Given the vast number of cults and sub-cults, Parfrey knew his research would be surprising to many. "Despite the success of Joseph Campbell's PBS series a couple decades ago, what good American thinks he's practicing 'rites' or 'rituals?'" Parfrey asks. "These words are thought to refer to what primitives do in foreign lands." Ritual America shows that hundreds of ritualistic oaths and procedures are practiced behind the doors of lodges and clubs, even today.
Parfrey defines a "secret society" as a social group that demands an oath of allegiance to join. "That's our perspective; we know that others may feel differently," he says. "Some service-oriented organizations, like Lions or Elks, have a great deal of secret ritual within its structure. Rotary and Kiwanis, less so, but these organizations, like the Masons, require oaths of allegiance. No oath, no membership."
Researching the book was eye-opening (and, fittingly, the cover illustration is the so-called "eye of providence"). There were an amazing number of groups "particularly at a time when there was no seeming reason for integrating secret rituals into their organizations," he says. "Hundreds of years ago, the Catholic church battled groups of Freemasons over power and money, and the need for secrecy back then was logical." But today it's a bit more mystifying.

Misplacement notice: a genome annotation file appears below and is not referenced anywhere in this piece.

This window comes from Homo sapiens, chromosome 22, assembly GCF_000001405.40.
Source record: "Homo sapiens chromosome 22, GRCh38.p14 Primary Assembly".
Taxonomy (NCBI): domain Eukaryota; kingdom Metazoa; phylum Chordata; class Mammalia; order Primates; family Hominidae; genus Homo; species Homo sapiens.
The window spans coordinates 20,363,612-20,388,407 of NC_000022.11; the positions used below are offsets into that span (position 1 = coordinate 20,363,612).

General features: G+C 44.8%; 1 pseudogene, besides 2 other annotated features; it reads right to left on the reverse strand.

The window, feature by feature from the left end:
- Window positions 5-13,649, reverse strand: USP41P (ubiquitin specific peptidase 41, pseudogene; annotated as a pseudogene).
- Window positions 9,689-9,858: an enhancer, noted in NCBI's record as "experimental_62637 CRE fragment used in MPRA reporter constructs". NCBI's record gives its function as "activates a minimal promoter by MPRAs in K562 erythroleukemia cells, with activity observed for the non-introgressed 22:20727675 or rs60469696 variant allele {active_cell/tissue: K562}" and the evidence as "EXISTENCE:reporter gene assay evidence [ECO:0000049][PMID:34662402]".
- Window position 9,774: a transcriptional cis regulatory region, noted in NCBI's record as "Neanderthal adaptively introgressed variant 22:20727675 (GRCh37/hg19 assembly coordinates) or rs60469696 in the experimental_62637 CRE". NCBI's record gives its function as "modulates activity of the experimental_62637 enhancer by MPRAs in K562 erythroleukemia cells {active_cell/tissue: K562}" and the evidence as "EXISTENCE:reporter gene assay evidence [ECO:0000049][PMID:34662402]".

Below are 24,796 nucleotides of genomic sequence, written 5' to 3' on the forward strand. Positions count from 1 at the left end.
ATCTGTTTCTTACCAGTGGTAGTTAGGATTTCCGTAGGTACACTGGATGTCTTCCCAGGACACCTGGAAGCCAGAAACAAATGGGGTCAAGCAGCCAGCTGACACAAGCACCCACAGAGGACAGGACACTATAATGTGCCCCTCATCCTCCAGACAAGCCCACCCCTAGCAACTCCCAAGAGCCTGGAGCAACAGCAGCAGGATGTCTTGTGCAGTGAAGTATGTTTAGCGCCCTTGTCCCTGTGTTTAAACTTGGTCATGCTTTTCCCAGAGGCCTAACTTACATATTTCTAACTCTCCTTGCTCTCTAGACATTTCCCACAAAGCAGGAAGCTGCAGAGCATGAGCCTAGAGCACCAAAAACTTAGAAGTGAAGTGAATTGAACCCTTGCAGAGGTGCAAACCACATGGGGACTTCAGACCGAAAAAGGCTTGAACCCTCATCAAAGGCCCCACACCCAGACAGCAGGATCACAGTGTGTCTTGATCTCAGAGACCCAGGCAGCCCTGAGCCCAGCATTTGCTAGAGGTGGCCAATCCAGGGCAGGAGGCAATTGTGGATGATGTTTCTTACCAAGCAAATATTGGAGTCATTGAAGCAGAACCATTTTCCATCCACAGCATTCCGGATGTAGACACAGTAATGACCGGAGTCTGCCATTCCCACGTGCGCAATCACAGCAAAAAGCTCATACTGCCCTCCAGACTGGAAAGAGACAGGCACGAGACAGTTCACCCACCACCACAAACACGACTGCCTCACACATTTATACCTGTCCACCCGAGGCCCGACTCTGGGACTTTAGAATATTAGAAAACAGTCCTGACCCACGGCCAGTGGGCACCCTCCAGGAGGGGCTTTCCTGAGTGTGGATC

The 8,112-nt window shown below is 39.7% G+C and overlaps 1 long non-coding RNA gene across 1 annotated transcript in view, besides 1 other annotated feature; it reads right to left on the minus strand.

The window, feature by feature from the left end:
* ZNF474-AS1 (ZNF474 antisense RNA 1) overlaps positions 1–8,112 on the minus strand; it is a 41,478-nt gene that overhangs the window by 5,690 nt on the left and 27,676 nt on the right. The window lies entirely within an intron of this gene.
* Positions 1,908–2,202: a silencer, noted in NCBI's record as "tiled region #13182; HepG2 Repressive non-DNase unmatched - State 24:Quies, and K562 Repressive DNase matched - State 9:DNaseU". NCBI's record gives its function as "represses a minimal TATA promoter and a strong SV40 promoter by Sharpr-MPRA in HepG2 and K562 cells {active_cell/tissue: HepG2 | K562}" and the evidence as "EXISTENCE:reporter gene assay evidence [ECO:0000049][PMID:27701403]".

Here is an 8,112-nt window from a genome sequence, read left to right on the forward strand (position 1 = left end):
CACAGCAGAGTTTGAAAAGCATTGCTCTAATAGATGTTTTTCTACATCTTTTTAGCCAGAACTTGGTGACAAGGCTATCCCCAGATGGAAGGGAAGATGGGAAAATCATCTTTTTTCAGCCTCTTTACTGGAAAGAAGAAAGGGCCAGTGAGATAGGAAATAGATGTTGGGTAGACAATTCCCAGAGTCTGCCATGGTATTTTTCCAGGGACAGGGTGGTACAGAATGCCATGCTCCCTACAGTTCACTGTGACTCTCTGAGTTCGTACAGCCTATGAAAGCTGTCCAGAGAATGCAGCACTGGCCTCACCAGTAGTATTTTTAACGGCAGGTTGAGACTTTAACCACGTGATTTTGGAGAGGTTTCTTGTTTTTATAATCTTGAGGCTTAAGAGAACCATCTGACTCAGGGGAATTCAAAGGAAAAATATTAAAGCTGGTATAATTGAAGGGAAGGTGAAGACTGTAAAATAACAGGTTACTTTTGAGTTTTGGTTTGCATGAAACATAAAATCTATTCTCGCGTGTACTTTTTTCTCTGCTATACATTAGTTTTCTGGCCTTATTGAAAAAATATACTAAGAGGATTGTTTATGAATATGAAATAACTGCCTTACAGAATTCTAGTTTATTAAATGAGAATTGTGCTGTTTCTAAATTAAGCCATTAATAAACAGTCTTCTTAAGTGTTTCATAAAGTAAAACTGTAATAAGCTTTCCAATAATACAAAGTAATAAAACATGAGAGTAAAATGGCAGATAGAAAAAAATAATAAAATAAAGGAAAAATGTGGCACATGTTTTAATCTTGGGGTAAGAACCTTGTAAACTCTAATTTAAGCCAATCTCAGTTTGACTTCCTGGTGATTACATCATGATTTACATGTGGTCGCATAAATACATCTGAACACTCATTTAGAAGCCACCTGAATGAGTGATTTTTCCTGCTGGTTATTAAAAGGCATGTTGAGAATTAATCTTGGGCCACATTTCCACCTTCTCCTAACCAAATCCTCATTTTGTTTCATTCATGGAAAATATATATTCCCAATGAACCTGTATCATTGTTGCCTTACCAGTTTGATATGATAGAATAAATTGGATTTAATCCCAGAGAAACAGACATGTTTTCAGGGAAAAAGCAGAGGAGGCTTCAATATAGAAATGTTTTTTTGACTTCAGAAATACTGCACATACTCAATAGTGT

Parfrey says his primary source was Albert C. Stevens's The Cyclopaedia of Fraternities (1899). And the subtitle says it all: A Compilation of Existing Authentic Information and the Results of Original Investigation as to the Origins, Derivation, Founders, Development, Aims, Emblems, Character, and Personnel of More than Six Hundred Secret Societies in the United States, Supplemented by Family Trees of Groups and Societies, Names of Many Representative Members. Of those "More than Six Hundred Secret Societies," Freemasonry is the grandaddy, "like AA is the archetype of all the 12-step sobriety movements," Parfrey says. But secret societies had many purposes and took many shapes: labor unions, business groups, rural/agrarian organizations, religious and occult organizations, sobriety groups, drinking groups, immigrants, anti-immigrant organizations. As Parfrey puts it, taking in the breadth of them provides "a snapshot of America."
The question of who gets admitted to these groups recurs as a theme through history. Among the more troubling societies was a fairly large and important group, The Improved Order of the Red Men, which dates back to the early 1800s. Its members dressed in Native American garb and had rituals inspired by that culture—and yet refused to allow Native Americans into their society. Freemasonry and other fraternal groups, which said they welcomed all comers who believed in God, were primarily Protestant in perspective. "As a result, the Ku Klux Klan and other racist groups adopted a close form of Masonic ritualism," Parfrey says.